Hurricane Irma completed an eyewall replacement cycle on Friday morning.  After the inner eyewall dissipated the circulation rapidly concentrated on the outer eyewall.  The eyewall replacement cycle caused some weakening of Hurricane Irma but it remained a powerful Category 4 hurricane on the Saffir-Simpson Scale.  The eyewall replacement cycle resulted in an increase in the size of the circulation of Hurricane Irma.  Winds to hurricane force now extend out about 70 miles (110 km) from the center of circulation.  Winds to tropical storm force extend out almost 185 miles (295 km) from the center.

The Hurricane Intensity Index (HII) for Hurricane Irma is 33.3.  The Hurricane Size Index is 23.0 and the Hurricane Wind Intensity Size Index is 56.3.  Hurricane Irma is stronger, but a little smaller than Hurricane Wilma was when Wilma made landfall in south Florida in 2005.

Hurricane Irma is moving through a very favorable environment.  Irma is moving over water where the Sea Surface Temperature is near 30°C.  The upper level winds are weak and there is little vertical wind shear.  Part of the southern side of the circulation is passing over Cuba, but the core of Hurricane Wilma is remaining over water.  Hurricane Irma should remain a very powerful hurricane during the next 36 hours.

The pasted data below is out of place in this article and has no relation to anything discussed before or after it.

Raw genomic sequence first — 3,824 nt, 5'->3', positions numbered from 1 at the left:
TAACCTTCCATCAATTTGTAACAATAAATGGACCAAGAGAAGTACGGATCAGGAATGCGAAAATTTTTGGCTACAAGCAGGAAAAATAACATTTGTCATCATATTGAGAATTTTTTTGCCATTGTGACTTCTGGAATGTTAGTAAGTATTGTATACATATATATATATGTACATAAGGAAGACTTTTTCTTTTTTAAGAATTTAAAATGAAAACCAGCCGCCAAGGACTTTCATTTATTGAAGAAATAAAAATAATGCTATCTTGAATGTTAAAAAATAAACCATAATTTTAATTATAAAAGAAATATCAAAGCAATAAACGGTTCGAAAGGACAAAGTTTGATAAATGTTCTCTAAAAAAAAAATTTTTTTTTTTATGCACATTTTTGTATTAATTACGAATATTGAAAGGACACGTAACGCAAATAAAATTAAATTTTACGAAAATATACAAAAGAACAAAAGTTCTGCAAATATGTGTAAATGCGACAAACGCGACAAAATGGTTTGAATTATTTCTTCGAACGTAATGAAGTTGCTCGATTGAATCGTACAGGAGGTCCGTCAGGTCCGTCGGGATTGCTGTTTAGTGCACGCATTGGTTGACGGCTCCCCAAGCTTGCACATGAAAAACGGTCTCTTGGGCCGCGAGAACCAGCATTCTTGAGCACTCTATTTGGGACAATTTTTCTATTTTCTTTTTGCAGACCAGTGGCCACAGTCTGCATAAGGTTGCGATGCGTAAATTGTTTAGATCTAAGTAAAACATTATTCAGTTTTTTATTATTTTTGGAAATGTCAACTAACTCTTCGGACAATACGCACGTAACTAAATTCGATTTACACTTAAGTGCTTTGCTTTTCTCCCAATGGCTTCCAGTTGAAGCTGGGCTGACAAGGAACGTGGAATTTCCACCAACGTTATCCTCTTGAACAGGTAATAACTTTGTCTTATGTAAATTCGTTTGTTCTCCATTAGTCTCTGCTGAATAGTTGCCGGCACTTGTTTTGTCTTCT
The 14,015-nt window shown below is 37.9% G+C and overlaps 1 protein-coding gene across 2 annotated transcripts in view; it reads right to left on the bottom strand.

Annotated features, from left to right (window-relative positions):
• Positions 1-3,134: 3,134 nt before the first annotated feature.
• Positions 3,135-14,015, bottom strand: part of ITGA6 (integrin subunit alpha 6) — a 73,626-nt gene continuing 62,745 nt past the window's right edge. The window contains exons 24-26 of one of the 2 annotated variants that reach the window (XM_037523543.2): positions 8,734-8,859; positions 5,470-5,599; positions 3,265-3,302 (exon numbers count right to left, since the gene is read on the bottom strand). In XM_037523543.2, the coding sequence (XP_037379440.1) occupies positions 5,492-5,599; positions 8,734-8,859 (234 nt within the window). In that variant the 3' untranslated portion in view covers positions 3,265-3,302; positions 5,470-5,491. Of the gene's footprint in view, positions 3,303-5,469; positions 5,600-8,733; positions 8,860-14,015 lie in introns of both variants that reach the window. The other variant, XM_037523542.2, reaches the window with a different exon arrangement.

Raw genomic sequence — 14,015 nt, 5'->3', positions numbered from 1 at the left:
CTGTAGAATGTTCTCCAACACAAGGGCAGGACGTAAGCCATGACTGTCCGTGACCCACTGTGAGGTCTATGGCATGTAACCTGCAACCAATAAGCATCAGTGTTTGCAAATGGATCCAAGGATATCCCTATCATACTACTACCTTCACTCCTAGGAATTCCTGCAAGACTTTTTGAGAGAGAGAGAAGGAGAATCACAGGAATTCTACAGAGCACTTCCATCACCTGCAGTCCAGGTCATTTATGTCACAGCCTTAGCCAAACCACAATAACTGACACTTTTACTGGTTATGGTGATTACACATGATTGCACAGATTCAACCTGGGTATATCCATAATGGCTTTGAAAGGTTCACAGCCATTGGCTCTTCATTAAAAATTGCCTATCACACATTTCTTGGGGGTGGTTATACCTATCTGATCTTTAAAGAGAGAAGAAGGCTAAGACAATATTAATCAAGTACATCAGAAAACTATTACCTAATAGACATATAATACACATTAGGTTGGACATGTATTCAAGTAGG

Hurricane Irma is moving near the western end of a large subtropical high that has been steering the hurricane toward the west.  Irma started to move a little more slowly on Friday afternoon as it approached the end of the high.  Hurricane Irma is forecast to continue to move west-northwest for another 12 to 24 hours.  When Hurricane Irma reaches the end of the high, it will start moving toward the north.  On its anticipated track the core of Hurricane Irma will pass north of the north coast of Cuba on Saturday.  Hurricane Irma is forecast to reach the Florida Keys on Saturday night.

Hurricane Irma is a large and dangerous hurricane.  Irma is capable of causing widespread extensive damage.  Hurricane Irma’s winds will be very destructive and they could cause widespread power outages in Florida.  There will be a significant storm surge in the Florida Keys and on both the east and west coast of Florida.